Jose Mourinho, the football coach : the good and the bad

I would not talk about the pantomime villain act, or the eye-gouging antics, or the fawning by the media. This is what I think about Jose Mourinho, the football coach, in plain-speak football terms.

Jose is a superb reactive manager, one of the best. His best comes in setting up his team against attacking teams, nullifying the attack and knowing how to win, eventually. Only Rafa Benitez, of modern-day managers, compares. And Jose is better than Rafa.

Against weaker teams or teams that are playing on the counter against them ( or even, bless the term, parking the bus), his team’s always depend on individual talented players creating that one moment of magic – and his team’s always had such players- Deco, Maniche, Robben, Drogba, Duff, Eto’o, Sneijder, Cristiano, Benzema, Ozil, Hazard, Fabregas et al.

Most teams in the premier league have figured it out by now. Every team plays on the counter against them. And Hazard’s and Cesc’s poor form has made their attack rather impotent. Mourinho will not create great attacking movement, and set up his team to eviscerate opponent defenders. That is the reason his teams are floundering.

Is he a cheque-book manager, then? Yes and No. To win for Real Madrid or Chelsea, he would need a massive amount of money, as he is not much good in setting up to play attacking, winning football. But if you give him, say, a Stoke or a Villarreal to manage, he will overperform – he will have to be reactive then, and he is the best reactive manager around.

Note this, though. His team’s will do rather well against Man City, Man United, Arsenal and Liverpool. And in the Champion’s League.

And no, I will resist commenting about Jose Mourinho, the person.

My Amazing Football Coach

A personal anecdote today, okay? A bit of a teary-eyed personal anecdote. Don’t you love those? Read on.

Debabrata Ghosh was the Arts & Crafts teacher at St. Vincent’s. He also used to stay at our neighborhood in Apcargarden, Asansol. As in most small towns (or as it was in those days), neighborhoods are communities, so my parents knew him well. He was a big, gruff, heavyset man with a bit of a temper. I was terrified of him in the lower classes in school (not least because I had no skill whatsoever at art and crafts). I also hardly played sports those days. I was a docile kid.

One day, my mom came back from office, and asked me, “Why don’t you play football?”

“Uh, football? I cannot run. I am slow, no?” What I did not say was that the fitter, slimmer kids would invariably be better players. Then, the one skill I had, that of merging seamlessly into the background, will be broken. This was the reason I was hardly ever bullied at school.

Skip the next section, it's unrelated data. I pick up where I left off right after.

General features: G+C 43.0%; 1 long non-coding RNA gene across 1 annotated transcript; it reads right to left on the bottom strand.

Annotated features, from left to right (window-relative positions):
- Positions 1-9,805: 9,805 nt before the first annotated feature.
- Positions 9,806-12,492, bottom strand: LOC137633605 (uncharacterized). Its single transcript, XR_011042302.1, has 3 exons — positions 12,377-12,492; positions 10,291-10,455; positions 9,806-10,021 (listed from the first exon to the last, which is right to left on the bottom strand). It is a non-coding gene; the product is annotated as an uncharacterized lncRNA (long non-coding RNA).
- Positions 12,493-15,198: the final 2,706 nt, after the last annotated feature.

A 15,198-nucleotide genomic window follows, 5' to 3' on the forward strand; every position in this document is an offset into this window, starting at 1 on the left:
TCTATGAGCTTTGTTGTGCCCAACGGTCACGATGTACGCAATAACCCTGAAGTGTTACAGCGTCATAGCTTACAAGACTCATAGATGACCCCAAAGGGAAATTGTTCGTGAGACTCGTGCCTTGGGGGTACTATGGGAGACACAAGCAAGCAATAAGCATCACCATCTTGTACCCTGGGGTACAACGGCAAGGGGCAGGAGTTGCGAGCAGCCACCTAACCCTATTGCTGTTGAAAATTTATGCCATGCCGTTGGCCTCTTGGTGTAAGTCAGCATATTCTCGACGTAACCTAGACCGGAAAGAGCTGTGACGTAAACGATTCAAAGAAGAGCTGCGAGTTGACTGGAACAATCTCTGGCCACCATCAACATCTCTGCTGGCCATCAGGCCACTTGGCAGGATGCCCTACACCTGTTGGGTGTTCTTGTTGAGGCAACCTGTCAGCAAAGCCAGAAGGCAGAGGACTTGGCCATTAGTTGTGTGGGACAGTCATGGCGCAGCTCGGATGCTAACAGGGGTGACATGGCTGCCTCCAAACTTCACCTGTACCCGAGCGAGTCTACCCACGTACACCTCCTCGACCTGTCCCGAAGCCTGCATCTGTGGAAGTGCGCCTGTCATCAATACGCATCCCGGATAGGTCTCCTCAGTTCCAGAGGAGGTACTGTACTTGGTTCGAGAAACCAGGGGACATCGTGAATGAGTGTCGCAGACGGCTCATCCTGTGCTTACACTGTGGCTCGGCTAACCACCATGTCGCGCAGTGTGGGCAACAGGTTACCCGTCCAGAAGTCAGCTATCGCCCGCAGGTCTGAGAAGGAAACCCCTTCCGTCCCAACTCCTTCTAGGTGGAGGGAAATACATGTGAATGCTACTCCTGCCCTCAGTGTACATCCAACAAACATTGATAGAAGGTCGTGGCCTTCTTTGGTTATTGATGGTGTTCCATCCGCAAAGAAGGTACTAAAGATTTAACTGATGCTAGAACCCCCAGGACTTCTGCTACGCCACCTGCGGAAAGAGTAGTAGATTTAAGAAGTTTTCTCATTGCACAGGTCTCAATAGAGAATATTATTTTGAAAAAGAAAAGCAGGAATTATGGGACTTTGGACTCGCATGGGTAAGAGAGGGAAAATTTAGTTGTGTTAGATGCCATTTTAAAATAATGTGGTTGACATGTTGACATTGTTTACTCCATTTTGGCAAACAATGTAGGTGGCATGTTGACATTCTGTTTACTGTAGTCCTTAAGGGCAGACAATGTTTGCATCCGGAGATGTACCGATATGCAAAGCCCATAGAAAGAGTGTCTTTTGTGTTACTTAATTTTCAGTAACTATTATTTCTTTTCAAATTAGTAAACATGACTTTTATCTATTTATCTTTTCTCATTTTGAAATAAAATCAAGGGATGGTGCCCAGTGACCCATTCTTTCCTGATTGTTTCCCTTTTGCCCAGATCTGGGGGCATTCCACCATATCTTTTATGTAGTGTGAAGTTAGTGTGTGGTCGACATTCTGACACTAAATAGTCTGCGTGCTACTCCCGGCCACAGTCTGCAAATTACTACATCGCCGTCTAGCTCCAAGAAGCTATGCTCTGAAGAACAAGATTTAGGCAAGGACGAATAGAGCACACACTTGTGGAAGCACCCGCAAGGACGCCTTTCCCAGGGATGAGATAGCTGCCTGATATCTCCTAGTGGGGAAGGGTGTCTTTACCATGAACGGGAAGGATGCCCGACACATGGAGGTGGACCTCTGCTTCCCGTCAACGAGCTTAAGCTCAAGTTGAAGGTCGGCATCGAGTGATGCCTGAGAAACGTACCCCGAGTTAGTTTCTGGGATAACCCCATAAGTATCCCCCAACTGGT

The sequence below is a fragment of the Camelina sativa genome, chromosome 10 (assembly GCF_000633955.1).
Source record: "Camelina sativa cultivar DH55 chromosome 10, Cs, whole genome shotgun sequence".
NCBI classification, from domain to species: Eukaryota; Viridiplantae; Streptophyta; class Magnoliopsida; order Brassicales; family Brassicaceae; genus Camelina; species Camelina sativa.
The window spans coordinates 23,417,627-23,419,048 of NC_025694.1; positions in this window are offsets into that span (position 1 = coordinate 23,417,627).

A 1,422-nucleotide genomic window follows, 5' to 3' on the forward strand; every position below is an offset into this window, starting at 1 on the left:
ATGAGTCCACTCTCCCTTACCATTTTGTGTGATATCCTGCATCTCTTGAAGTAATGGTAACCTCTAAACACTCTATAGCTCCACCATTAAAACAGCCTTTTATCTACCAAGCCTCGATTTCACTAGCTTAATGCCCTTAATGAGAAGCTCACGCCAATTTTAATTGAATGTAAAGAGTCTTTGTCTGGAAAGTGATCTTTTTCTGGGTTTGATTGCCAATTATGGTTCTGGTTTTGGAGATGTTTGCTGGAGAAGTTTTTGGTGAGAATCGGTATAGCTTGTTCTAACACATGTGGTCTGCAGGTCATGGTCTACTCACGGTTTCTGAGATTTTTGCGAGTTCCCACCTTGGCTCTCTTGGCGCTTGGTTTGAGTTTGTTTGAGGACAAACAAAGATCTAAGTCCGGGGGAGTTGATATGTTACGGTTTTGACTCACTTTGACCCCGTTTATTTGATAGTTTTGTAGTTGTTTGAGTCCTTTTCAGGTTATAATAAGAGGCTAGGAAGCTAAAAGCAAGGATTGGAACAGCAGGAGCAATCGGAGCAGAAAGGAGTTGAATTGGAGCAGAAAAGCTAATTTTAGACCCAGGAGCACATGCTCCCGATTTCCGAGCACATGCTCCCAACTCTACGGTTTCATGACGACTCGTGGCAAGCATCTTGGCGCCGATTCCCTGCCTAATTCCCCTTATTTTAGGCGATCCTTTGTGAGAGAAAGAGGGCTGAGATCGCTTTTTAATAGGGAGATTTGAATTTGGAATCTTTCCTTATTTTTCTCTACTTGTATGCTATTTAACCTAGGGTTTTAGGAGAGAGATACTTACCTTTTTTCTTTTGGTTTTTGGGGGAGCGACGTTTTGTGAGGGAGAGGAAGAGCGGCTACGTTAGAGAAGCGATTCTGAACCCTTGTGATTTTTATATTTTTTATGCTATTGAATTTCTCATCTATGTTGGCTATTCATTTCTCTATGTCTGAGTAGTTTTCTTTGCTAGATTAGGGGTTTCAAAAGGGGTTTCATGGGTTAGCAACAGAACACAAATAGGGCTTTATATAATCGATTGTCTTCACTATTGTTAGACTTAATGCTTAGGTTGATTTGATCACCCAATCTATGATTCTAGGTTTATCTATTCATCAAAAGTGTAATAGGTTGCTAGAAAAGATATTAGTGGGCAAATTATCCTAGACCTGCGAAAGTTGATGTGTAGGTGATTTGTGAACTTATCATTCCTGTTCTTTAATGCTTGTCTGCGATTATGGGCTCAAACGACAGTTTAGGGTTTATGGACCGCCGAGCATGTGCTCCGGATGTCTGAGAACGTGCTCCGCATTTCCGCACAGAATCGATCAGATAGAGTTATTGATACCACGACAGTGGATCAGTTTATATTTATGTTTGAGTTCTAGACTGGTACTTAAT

“Oh that is rubbish”, Ma said. “Listen, Debu Ghosh is running a football coaching class in the neighborhood park. Go and join. I saw him while coming back from office, and he told me that if he, at 100kgs of weight, can play and teach football, surely you can as well. I have enrolled you.”

Oh God! I was terrified. All will be lost now.

And truth to be said, all was lost. Debabrata Ghosh was an impossibly hard taskmaster. He made us run and run, and shoot and shoot, and trap and trap, and receive and receive, and tackle, and head, and shoulder-charge, and overlap and cross and take free-kicks and do push-ups and sit-ups and do a hundred drills. Endlessly. The other boys were all better than me at football. It was horrible. Horrible.

Then one day, it was not that horrible anymore. I did not become fast overnight (that would come later), but I developed the art of the tackle. I figured out the nuances of trapping and receiving. I developed a reasonably decent shot, I could shoot equally well with both feet, and I could even do it on the run.

Suddenly, one day, I was not the plump boy who was to be picked last anymore. Suddenly, one day, I could give a passable impression of a footballer. Suddenly, one day, I was part of the pack. Suddenly, one day, I had a nickname – I was Chima, named after the fearsome Chima Okorie of East Bengal Club. Suddenly, one day, I was playing for the neighborhood team, for the school team.

Suddenly, one day, I belonged.

In later years, Ghosh Sir from school would become Babu-da of the neighborhood. He was still large, still gruff, he still had a temper. He was also the person who helped make me fall in love with the sport. A few days before I would leave my Asansol for good, I went by to his house and touched his feet.